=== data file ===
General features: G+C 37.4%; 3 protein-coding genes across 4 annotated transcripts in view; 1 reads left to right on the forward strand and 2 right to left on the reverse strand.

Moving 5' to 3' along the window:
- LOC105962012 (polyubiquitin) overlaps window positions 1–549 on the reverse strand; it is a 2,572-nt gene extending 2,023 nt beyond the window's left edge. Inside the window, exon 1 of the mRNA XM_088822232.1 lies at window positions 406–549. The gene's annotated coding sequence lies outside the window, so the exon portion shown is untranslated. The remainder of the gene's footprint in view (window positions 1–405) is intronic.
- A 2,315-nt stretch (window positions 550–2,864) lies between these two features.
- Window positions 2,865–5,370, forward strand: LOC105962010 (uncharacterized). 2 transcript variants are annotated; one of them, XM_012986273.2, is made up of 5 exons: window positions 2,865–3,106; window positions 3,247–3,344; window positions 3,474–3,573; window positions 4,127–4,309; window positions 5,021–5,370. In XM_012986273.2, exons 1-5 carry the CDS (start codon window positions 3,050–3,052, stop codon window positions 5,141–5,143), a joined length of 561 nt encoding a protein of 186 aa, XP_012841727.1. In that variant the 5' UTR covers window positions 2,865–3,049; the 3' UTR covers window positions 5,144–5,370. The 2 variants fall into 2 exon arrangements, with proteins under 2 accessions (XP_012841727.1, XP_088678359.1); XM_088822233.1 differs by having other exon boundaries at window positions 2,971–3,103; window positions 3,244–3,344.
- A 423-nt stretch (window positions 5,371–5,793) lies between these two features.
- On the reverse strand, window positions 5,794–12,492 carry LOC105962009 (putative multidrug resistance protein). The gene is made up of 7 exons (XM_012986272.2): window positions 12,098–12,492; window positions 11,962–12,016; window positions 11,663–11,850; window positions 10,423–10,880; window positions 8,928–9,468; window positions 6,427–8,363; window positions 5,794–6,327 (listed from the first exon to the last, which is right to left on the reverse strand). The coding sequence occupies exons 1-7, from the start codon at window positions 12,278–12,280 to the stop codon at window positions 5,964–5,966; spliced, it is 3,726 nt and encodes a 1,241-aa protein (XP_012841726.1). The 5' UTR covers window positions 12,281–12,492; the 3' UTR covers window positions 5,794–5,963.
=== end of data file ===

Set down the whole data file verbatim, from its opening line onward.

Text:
General features: G+C 37.4%; 3 protein-coding genes across 4 annotated transcripts in view; 1 reads left to right on the forward strand and 2 right to left on the reverse strand.

Moving 5' to 3' along the window:
- LOC105962012 (polyubiquitin) overlaps window positions 1–549 on the reverse strand; it is a 2,572-nt gene extending 2,023 nt beyond the window's left edge. Inside the window, exon 1 of the mRNA XM_088822232.1 lies at window positions 406–549. The gene's annotated coding sequence lies outside the window, so the exon portion shown is untranslated. The remainder of the gene's footprint in view (window positions 1–405) is intronic.
- A 2,315-nt stretch (window positions 550–2,864) lies between these two features.
- Window positions 2,865–5,370, forward strand: LOC105962010 (uncharacterized). 2 transcript variants are annotated; one of them, XM_012986273.2, is made up of 5 exons: window positions 2,865–3,106; window positions 3,247–3,344; window positions 3,474–3,573; window positions 4,127–4,309; window positions 5,021–5,370. In XM_012986273.2, exons 1-5 carry the CDS (start codon window positions 3,050–3,052, stop codon window positions 5,141–5,143), a joined length of 561 nt encoding a protein of 186 aa, XP_012841727.1. In that variant the 5' UTR covers window positions 2,865–3,049; the 3' UTR covers window positions 5,144–5,370. The 2 variants fall into 2 exon arrangements, with proteins under 2 accessions (XP_012841727.1, XP_088678359.1); XM_088822233.1 differs by having other exon boundaries at window positions 2,971–3,103; window positions 3,244–3,344.
- A 423-nt stretch (window positions 5,371–5,793) lies between these two features.
- On the reverse strand, window positions 5,794–12,492 carry LOC105962009 (putative multidrug resistance protein). The gene is made up of 7 exons (XM_012986272.2): window positions 12,098–12,492; window positions 11,962–12,016; window positions 11,663–11,850; window positions 10,423–10,880; window positions 8,928–9,468; window positions 6,427–8,363; window positions 5,794–6,327 (listed from the first exon to the last, which is right to left on the reverse strand). The coding sequence occupies exons 1-7, from the start codon at window positions 12,278–12,280 to the stop codon at window positions 5,964–5,966; spliced, it is 3,726 nt and encodes a 1,241-aa protein (XP_012841726.1). The 5' UTR covers window positions 12,281–12,492; the 3' UTR covers window positions 5,794–5,963.